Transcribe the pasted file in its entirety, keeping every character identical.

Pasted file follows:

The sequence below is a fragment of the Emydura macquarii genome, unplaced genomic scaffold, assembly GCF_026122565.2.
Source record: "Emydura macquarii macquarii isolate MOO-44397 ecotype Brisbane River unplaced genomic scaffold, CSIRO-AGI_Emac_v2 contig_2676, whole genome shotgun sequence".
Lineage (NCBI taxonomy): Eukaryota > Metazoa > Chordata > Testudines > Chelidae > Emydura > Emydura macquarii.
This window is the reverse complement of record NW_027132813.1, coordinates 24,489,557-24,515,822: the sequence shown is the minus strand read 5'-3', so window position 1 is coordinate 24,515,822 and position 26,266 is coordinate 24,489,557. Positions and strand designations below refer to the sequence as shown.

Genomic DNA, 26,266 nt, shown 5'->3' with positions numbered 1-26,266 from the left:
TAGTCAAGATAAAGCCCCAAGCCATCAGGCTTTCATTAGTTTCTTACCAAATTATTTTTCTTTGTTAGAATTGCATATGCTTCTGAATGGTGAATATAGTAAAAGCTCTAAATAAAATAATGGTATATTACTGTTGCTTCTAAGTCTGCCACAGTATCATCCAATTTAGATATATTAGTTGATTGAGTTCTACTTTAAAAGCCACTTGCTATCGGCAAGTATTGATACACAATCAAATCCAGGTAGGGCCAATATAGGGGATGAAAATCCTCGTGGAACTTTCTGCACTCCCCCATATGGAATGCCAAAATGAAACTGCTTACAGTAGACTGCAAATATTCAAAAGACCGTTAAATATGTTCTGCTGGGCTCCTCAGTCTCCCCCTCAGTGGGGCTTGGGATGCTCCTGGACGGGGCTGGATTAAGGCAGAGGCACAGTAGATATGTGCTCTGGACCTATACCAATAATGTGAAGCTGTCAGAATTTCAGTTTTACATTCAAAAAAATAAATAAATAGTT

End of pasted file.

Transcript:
The sequence below is a fragment of the Emydura macquarii genome, unplaced genomic scaffold, assembly GCF_026122565.2.
Source record: "Emydura macquarii macquarii isolate MOO-44397 ecotype Brisbane River unplaced genomic scaffold, CSIRO-AGI_Emac_v2 contig_2676, whole genome shotgun sequence".
Lineage (NCBI taxonomy): Eukaryota > Metazoa > Chordata > Testudines > Chelidae > Emydura > Emydura macquarii.
This window is the reverse complement of record NW_027132813.1, coordinates 24,489,557-24,515,822: the sequence shown is the minus strand read 5'-3', so window position 1 is coordinate 24,515,822 and position 26,266 is coordinate 24,489,557. Positions and strand designations below refer to the sequence as shown.

Genomic DNA, 26,266 nt, shown 5'->3' with positions numbered 1-26,266 from the left:
TAGTCAAGATAAAGCCCCAAGCCATCAGGCTTTCATTAGTTTCTTACCAAATTATTTTTCTTTGTTAGAATTGCATATGCTTCTGAATGGTGAATATAGTAAAAGCTCTAAATAAAATAATGGTATATTACTGTTGCTTCTAAGTCTGCCACAGTATCATCCAATTTAGATATATTAGTTGATTGAGTTCTACTTTAAAAGCCACTTGCTATCGGCAAGTATTGATACACAATCAAATCCAGGTAGGGCCAATATAGGGGATGAAAATCCTCGTGGAACTTTCTGCACTCCCCCATATGGAATGCCAAAATGAAACTGCTTACAGTAGACTGCAAATATTCAAAAGACCGTTAAATATGTTCTGCTGGGCTCCTCAGTCTCCCCCTCAGTGGGGCTTGGGATGCTCCTGGACGGGGCTGGATTAAGGCAGAGGCACAGTAGATATGTGCTCTGGACCTATACCAATAATGTGAAGCTGTCAGAATTTCAGTTTTACATTCAAAAAAATAAATAAATAGTT